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Understanding my life backwards

The Coronavirus pandemic was my introduction to TFT and the Women of Light group, and I have enjoyed wonderful fellowship across borders, at the online conferences, as well as support on the Facebook page.

There is a Danish philosopher, Søren Kierkegaard, who is known for this quote: “Life is lived forwards, but understood backwards.” I start with that quote because I was recently diagnosed with Asperger’s Syndrome, which now helps quite a few things in my life make sense.

Preparing for life's challenges

Growing up, I lived opposite an incredibly house-proud lady. We could regularly see her, rain or shine, sprucing up the front of her home. She would clean the windows, ensure no weeds were growing, and even go out onto the pavement with a hard scrubbing brush to remove all the dirt from the concrete flagstones. I’m not going to criticise anyone for maintaining high standards of cleanliness, but it used to amuse us that the fastidiousness of her home didn’t match that of the homes surrounding it.

Receiving strength from God

Steadfastness’ has been a helpful focus for us within TFT recently, and it was intriguing to discover that God used our Spring Women’s Weekend to pick up on the same theme. The title for our devotional time was ‘Strength for the Journey’. We looked at 1 Kings 19:1-18 and Elijah’s weariness soon after his victory over the prophets of Baal. Many of us had arrived at the Women’s Weekend tired from the week’s commitments, a familiar pattern for weekends away. However, the passage helped us to recognise that many of us felt more than ‘tired’. Like Elijah, quite a few of us felt deeply weary.

Review "Take care of yourself" by Pablo Martinez

There is a small section of my bookshelves that is designated “Helpful books with unhelpful titles”! I think I’m going to be adding this book to that shelf.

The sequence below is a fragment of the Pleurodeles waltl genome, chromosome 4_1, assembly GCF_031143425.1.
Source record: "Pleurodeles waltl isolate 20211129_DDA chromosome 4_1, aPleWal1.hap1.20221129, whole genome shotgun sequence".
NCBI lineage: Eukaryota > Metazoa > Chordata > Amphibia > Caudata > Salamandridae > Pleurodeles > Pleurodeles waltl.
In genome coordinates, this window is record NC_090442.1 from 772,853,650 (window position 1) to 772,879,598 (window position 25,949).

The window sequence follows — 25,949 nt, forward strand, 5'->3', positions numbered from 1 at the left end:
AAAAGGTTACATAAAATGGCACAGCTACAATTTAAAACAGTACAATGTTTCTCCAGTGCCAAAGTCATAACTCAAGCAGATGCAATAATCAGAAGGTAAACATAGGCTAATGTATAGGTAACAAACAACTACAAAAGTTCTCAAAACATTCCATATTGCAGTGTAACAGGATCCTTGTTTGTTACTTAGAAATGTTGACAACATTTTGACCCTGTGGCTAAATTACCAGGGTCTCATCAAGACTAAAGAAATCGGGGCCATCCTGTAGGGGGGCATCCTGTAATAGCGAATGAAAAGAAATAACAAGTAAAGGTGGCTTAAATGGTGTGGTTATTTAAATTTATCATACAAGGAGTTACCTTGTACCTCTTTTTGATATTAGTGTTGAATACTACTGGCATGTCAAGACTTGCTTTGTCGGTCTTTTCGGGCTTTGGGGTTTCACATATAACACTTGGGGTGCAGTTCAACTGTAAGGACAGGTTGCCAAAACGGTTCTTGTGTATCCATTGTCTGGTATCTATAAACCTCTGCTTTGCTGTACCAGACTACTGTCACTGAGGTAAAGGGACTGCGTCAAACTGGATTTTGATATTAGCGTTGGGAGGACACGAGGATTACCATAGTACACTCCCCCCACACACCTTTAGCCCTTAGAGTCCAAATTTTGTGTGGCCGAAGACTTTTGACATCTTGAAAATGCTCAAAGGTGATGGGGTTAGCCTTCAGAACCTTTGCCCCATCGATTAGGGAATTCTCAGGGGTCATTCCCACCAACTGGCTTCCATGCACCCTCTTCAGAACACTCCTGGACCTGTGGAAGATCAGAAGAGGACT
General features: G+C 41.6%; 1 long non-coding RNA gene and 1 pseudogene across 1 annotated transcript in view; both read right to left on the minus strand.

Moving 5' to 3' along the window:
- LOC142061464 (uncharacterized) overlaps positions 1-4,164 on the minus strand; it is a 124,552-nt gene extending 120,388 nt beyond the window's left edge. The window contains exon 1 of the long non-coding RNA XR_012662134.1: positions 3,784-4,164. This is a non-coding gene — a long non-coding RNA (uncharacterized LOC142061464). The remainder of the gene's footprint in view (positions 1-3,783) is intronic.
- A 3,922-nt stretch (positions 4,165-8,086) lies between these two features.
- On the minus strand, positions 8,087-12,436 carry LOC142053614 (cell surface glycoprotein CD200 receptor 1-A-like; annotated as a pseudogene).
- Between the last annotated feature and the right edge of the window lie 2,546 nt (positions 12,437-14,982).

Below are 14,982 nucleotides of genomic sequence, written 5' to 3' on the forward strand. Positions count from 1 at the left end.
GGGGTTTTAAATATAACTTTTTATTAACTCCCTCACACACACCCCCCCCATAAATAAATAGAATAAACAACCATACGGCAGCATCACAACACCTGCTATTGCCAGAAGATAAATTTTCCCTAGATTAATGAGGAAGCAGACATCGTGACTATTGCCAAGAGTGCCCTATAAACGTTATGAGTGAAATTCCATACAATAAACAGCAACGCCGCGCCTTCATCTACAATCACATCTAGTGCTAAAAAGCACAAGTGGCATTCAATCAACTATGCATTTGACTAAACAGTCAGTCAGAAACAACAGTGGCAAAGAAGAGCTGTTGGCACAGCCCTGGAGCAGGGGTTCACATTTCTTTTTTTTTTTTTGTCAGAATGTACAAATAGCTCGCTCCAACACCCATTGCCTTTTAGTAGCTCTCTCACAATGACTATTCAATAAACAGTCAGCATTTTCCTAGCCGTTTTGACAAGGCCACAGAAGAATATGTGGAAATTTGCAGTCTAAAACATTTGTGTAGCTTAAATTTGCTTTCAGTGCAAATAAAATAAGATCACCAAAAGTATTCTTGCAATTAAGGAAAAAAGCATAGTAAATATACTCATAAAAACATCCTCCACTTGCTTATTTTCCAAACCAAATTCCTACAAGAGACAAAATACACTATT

Falling down and getting up

If you have never heard of Alexander Whyte, let me introduce him to you. He was Moderator of the Free Church of Scotland in the latter years of the nineteenth century, and he is one of my heroes.I’ve been a Christian for a very long time, and I’ve constantly struggled with same-sex attraction. I’m in my seventies now and I reflect in this article on how I’ve survived, both spiritually and emotionally.

Persevering through challenges

The week, before my daughter’s sports day, we practised her race on a local running track. She had signed up to run the 200m, and wanted to feel prepared for the big day. So we put our trainers on and headed to the track. As we set off together, I explained the importance of starting well and finding a comfortable pace she could maintain. She set off well, worked up to a sprint and stayed strong. Her pace slowed a little as we approached the corner, so my encouragement came loud and clear. “You can do this. Keep going!” I cheered.

Are you a good waiter?

What sort of waiter are you? I’m not a very good one.

Have you ever joined in with a group singing, “Why are we waiting?” Perhaps you were hungry, the food had not yet arrived and you were impatient! We live in a culture of impatience.

Accountability software

in this article Jon helpfully considers software for accountability purposes

Review "The Common Rule" by Justin Whitmel Earley

Who sets our agenda, God or our smartphone? This is the challenging and timely question that Justin Whitmel Earley asks in his book, ‘The Common Rule’ tagged as a program of habits designed to form us in the love of God and neighbour. Earley writes the book as a response to the endless business of modern life and to fight back against the dominance of technology that seems to be all-encompassing in this day and age.